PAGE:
3 Top Brand Strategies for #SocialCommerce in 2019

From Amazon's influencer program to the hiring of reality TV stars to hawk product, social commerce barely resembles what retailers and ecommerce vendors thought it would be - which might actually be a good thing.


While Facebook bet early on Facebook Shop and then Facebook Marketplace to encourage transactions on its network, Twitter at one point added a "buy button" for tweets and Pinterest quickly made Pins shoppable, it's Instagram (a Facebook-owned network) that became the shining social commerce star.

In fact, Instagram could account for 70 percent of Facebook's new revenue by 2020, and there's a few reasons why. The following strategies are part of Instagram's success and how brands are utilizing social commerce in impeccable ways.


1. Individuals (Over Brand)
It's reported that influencer marketing - when a company leverages a person to share their product or service with their social following - shows 11 times the return on investment (ROI) of traditional advertising. People are personable and relatable, brands (despite how hard they try) can appear cold and calculating.

While there are some brand ramifications when social influencers (or even employees) go rogue, individuals are far more trusted than companies (even as imperfect beings).

Instagram's social commerce success encompasses individual content creators and savvy brands have partnered with everyone from teachers (see image) and moms to celebrities and Instagram models to share their products with their followers using platforms such as LIKEtoKNOW.it, rewardSTYLE, Popular Pays and Social Bluebook as well as actual Hollywood agents. Back in 2014, I wrote about Nordstrom's use of popular 'mom' bloggers to share their content. By 2017, it was reported four out of every five of Nordstrom.com's mobile web visits came from referral traffic driven by an influencer. Now, that's a return on investment.

Take a page from top Instagram brands and start tying your brand to people who have the engaged audiences you seek, regardless of company size or type. Who says B2B, for example, can't tap influencers to share their content?


2. Inspiration (Over Promotion)
Episerver data found that roughly 10 percent of consumers visit a brand's website for the first time to find inspiration (e.g., style or usage guidance, recommendations from brands, etc.).

With Instagram being such a highly visual network, it is likely these numbers are much higher for social referrals. What top brands do on social, is provide an editorial-like experience to share helpful information that followers can use to make purchasing and planning decisions. What even better brands do, is leverage influencers to share inspiration. In the screengrab, former ABC Bachelorette Jillian Harris shows how she is styling products from Nordstrom versus Nordstrom telling her (or her followers) how to style.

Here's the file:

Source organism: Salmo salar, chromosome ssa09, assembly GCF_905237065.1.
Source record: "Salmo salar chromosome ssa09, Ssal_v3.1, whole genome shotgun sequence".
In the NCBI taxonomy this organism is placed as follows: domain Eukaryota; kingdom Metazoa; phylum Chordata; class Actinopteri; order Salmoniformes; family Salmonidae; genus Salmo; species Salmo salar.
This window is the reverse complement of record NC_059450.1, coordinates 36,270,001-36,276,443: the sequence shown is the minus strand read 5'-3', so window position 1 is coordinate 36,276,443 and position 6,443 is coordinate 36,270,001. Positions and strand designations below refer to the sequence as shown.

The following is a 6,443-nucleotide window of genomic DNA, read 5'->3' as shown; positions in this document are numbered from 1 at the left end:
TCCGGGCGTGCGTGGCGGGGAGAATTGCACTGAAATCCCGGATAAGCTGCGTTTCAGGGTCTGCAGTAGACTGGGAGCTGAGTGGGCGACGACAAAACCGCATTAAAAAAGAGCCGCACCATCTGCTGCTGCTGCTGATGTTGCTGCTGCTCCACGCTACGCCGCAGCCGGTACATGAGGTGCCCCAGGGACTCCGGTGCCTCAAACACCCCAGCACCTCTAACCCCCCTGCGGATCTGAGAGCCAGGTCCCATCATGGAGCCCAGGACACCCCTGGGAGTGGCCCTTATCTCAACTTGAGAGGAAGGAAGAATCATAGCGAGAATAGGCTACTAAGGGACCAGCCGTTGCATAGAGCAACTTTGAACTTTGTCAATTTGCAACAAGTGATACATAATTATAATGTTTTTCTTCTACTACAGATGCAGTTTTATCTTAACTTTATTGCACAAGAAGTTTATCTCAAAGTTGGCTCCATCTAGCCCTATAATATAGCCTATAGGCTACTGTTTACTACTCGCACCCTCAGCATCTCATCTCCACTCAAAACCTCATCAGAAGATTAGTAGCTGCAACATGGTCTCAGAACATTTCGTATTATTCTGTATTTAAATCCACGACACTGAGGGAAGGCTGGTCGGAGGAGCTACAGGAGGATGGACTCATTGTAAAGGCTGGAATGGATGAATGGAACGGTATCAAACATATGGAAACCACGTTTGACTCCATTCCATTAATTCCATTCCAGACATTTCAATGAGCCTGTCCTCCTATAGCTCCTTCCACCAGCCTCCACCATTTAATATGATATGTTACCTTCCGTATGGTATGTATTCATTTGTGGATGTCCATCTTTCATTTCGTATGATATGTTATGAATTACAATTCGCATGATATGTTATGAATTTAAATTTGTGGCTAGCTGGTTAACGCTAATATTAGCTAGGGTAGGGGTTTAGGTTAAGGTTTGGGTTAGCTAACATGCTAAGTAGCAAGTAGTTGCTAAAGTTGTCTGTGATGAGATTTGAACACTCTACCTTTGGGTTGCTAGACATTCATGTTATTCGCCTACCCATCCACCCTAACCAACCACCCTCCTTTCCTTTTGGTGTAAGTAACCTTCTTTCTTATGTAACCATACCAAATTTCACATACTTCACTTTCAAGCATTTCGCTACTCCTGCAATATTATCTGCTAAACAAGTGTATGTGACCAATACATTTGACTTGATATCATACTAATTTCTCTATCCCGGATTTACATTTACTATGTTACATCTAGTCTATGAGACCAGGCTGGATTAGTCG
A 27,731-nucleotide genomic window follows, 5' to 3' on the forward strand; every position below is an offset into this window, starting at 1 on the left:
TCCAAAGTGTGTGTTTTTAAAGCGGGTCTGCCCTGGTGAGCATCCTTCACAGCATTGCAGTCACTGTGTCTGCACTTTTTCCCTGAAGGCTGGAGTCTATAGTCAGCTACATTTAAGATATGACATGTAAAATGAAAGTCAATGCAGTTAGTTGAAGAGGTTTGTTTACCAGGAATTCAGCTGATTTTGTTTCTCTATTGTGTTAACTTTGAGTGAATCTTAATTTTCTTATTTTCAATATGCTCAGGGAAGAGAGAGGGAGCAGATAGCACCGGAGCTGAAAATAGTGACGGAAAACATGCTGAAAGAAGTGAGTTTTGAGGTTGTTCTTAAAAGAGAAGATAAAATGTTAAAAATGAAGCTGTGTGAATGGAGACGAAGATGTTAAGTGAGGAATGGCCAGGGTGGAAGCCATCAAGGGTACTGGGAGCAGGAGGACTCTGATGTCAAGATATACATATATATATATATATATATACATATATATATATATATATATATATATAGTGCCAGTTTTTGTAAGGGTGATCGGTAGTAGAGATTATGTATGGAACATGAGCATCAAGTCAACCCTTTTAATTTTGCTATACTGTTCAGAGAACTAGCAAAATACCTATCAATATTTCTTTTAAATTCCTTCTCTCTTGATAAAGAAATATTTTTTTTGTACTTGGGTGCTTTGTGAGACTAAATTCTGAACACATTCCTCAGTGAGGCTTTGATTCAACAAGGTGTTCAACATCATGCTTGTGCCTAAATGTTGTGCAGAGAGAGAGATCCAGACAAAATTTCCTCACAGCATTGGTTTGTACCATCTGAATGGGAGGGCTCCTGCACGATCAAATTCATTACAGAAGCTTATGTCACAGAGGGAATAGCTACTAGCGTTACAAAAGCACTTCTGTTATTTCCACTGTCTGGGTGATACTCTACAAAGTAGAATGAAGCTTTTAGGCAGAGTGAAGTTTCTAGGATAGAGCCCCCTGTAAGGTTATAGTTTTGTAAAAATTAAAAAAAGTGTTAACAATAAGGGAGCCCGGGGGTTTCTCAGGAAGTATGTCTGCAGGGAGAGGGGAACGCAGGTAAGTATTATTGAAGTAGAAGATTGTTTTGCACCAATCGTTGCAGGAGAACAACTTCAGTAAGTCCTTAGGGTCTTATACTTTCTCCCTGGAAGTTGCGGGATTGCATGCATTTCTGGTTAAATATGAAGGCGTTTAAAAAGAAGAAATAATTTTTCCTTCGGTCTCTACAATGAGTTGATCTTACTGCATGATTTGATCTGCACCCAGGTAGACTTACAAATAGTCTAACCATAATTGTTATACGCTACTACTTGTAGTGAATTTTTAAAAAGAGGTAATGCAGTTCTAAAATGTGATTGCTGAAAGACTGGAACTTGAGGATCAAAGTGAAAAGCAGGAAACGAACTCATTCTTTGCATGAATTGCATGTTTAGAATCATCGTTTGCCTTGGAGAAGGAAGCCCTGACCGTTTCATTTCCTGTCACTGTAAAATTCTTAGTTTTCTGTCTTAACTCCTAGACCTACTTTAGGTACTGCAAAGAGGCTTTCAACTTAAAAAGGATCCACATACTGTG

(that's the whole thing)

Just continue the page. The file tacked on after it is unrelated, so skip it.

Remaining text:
3. IRL (Over Posed)
IRL (or "in real life") images and videos are the crux of effective social commerce strategies.

While not every brand will buy into the power of social media influencers (for many reasons), they should bet on showcasing their products and services in real-life environments. Yes, there is some degree of "framing" involved on social, as it shows off the best parts of a brand and even our personal lives but demonstrating how a product or service works "in the wild" should take precedence over posed images and videos. With product images being a top must-have item on digital commerce websites, social commerce should provide yet another way to view items.

A popular new offering comes from companies that take photos from a person's phone and turns them into wall art. Mixtiles is one such company and uses a "real life" person to show the process while Frambridge takes a more studio approach. In any case, it's inspirational and appears to be IRL.

mixtiles framebridge

#SocialCommerce and You

On average, American adults spend over 11 hours per day listening to, watching, reading or generally interacting with media (source). They are quickly judging product and services with quick scrolls on their phones. When brands can tap into the power of people consumers do trust, engage with them in genuine ways and demo their offerings in real-world settings, shoppers are more likely to slow down and take a look. Of course even with all the changes to social commerce, some universal website truths prevail: landing pages must match the original content that interested a person, reviews make or break sales, device-friendly experiences always win, a PayPal option will never hurt at checkout, security seals and fast websites reduce anxiety, and expectations for quick/easy checkouts, shipping and returns must be met.

About the Author: Amberly Dressler is on the brand communications team at Episerver. She has 12 years of experience in editorial and marketing communications, including a long tenure here at Website Magazine.  Follow her on Twitter @amberlydressler.